• New punter Ryan Allen has done just fine. He had a franchise record-tying performance against the Jets with 11 punts for 514 yards, a 42.5 net average. And his six punts against the Bills for 234 yards, a 36.0 net average, were marred by a 19-yarder he muffed. That’s pretty good for 16 punts so far.


Flashback to 2009
The last time Tom Brady finished a game with less than a 50 percent completion rate was Dec. 20, 2009 in Buffalo. Brady was a meager 11 of 23 for 115 yards, a touchdown, and an interception. He completed 47.8 percent of his passes as the Patriots beat the Bills, 17-10
Also that year, Brady went 23 of 47 against the Jets, completing only 48.9 percent of his throws in a 16-9 loss for the Patriots. That was also Week 2 of the season.

Stats pack
Thanks to the folks at ProFootballFocus.com, we have more insight on some of the Patriots’ top contributors.
  • Edelman was covered by eight different Jets defensive backs on Thursday and caught at least one pass against each of them.
  • Brady threw seven deep passes of 20 yards or more Thursday, something we haven’t seen in awhile. However, he only completed one of those passes, a 38-yard reception for Thompkins.
  • Dobson has a 50 percent drop rate. Again, this is the receiver that had 0 drops in his senior year at Marshall.


Tweet of the week

If you haven’t already, check out Matt Steller’s (@MCSteller collection of Madden covers. He does a fantastic job. And I would suppose this tweet, sent along just before Thursday’s game, can serve as the Patriots’ player of the week award. Of course, Edelman finished with 13 receptions for 78 yards.


Input this
Boston.com user “albern” writes on 5 takeaways from the Patriots-Jets game:

“Don’t blame Ridley. By the 2nd quarter the NY Jets were already sneaking a safety closer to the line and by the end of the game, they simply stacked the box. Ridley had nowhere to run because the Jets didn’t have to double cover anyone in the secondary. When your receivers stink you can do these types of things. When you can threaten the middle of the field or outside the hash marks, then you keep the defense honest. We couldn’t do any of the above. Edelman is effective in short yardage and you hope for some YAC with him. The other receivers were so out of sync that you didn’t need to do much game planning for them, they pretty much just shot themselves in the foot and did the defense a huge favor. Rex focused on taking away the run because the crappy receiving corp did the job for him. The Jets lost because they have a QB that makes bad decisions when pressed and our D was pretty good last night.”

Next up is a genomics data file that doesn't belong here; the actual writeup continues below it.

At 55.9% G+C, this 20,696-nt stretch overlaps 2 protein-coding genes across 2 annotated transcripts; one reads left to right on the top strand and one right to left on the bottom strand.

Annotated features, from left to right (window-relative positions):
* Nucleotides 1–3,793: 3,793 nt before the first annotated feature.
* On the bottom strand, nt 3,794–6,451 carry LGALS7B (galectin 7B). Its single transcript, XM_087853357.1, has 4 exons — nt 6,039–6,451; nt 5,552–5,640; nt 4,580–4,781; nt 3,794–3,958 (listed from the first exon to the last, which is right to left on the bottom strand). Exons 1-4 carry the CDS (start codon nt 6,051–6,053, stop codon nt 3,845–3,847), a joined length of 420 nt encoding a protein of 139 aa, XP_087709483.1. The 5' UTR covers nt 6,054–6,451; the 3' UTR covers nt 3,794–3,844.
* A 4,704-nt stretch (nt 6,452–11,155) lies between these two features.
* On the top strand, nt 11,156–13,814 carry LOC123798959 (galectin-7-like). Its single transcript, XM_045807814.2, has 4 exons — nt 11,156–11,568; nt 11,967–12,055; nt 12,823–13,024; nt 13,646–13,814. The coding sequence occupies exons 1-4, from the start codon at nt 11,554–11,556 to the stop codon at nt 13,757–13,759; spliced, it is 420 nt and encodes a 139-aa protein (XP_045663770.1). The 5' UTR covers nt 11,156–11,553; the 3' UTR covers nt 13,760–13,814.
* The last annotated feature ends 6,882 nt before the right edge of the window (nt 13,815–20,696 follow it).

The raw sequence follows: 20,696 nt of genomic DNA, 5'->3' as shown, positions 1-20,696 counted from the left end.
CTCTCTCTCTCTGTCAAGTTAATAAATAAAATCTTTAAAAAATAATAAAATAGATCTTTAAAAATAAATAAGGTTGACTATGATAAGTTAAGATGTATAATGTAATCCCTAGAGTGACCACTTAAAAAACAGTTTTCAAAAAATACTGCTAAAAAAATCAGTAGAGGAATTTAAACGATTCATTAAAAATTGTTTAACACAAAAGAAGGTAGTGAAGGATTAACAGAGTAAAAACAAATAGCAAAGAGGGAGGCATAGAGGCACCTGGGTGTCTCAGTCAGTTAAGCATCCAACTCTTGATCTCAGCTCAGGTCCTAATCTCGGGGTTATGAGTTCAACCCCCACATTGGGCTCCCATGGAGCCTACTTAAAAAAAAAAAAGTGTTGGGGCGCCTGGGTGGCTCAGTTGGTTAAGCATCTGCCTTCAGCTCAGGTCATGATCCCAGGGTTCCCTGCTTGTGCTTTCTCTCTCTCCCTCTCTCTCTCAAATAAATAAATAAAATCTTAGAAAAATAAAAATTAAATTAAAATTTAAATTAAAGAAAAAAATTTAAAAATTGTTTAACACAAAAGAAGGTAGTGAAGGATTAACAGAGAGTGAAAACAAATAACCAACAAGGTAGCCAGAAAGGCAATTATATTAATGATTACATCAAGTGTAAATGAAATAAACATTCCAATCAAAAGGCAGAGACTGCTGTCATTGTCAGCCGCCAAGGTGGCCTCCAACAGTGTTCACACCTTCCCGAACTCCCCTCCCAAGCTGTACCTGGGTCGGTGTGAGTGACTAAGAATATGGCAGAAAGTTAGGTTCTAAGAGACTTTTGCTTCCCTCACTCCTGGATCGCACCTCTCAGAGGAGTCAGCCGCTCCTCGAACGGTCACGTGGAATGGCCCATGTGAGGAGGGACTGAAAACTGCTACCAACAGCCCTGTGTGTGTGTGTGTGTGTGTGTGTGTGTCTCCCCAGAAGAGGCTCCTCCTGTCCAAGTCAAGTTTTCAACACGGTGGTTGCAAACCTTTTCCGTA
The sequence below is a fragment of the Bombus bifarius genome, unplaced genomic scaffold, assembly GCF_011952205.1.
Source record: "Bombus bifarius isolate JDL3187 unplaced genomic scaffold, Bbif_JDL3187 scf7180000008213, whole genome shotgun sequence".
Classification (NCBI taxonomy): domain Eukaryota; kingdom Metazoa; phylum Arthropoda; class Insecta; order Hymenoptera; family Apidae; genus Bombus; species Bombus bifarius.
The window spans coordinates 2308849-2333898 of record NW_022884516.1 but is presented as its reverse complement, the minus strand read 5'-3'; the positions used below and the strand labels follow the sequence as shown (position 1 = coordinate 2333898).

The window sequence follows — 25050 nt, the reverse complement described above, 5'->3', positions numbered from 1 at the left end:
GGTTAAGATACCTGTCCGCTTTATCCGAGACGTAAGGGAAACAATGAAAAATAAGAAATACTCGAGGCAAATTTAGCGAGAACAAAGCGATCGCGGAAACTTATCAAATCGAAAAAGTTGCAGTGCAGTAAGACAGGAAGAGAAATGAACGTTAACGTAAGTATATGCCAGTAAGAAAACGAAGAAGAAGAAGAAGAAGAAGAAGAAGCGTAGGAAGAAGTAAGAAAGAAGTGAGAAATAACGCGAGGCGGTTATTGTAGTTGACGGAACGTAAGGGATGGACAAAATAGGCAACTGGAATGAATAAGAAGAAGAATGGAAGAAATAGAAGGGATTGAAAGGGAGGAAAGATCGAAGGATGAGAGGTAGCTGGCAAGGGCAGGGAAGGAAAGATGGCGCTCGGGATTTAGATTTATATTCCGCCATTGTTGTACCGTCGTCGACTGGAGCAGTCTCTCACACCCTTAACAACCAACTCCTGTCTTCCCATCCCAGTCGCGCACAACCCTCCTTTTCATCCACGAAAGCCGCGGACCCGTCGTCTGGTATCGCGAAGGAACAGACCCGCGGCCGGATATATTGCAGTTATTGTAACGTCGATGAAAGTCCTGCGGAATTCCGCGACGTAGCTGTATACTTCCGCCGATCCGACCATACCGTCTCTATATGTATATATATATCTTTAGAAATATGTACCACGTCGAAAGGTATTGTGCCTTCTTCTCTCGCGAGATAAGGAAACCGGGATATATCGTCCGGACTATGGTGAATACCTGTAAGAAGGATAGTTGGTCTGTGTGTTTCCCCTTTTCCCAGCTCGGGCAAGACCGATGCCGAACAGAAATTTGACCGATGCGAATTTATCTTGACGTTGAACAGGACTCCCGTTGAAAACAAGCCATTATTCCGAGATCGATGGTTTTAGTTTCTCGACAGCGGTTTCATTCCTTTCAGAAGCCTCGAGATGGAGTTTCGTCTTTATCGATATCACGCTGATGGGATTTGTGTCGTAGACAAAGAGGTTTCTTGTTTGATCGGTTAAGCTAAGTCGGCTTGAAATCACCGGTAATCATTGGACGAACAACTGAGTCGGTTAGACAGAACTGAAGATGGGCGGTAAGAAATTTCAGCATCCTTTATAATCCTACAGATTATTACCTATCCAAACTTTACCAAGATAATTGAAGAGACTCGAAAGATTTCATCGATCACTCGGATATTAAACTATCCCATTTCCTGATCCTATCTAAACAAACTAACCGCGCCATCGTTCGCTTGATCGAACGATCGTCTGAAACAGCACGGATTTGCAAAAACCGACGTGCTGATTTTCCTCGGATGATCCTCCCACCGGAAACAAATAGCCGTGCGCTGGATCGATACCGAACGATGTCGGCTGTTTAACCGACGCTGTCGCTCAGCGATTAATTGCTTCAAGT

It was much easier for the Jets to bottle up the running game (54 yards total) with so many in the box. But there was a much deeper problem for the Patriots in the trenches. As pointed out by Pro Football Focus, the Patriots gained only 10 yards running to the left, generally a strength for the team. And Ryan Wendell and Marcus Cannon, as well as fullback James Develin, graded poorly in run blocking. These guys were losing one on one battles, which is troubling given the passing attack.
What’s to come
– On Monday, cornerback Alfonzo Dennard’s will have his probation hearing in Nebraska after being cited for driving under the influence.
– Also on Monday, Jerod Mayo will be hosting the fourth annual “Mayo Bowl,” a charity event at King’s Dedham at the Legacy Place in Dedham. The event will raise money for Boston Medical Center and Pitching in for Kids.
– On Tuesday, Patriots and Revolution players will be building a playground at a community center in Waltham.
– On Sunday Sept. 22, the Patriots host the Tampa Bay Buccaneers. Kickoff is at 1 p.m.
Zuri Berry can be reached at zberry@boston.com. Follow him on Twitter @zuriberry.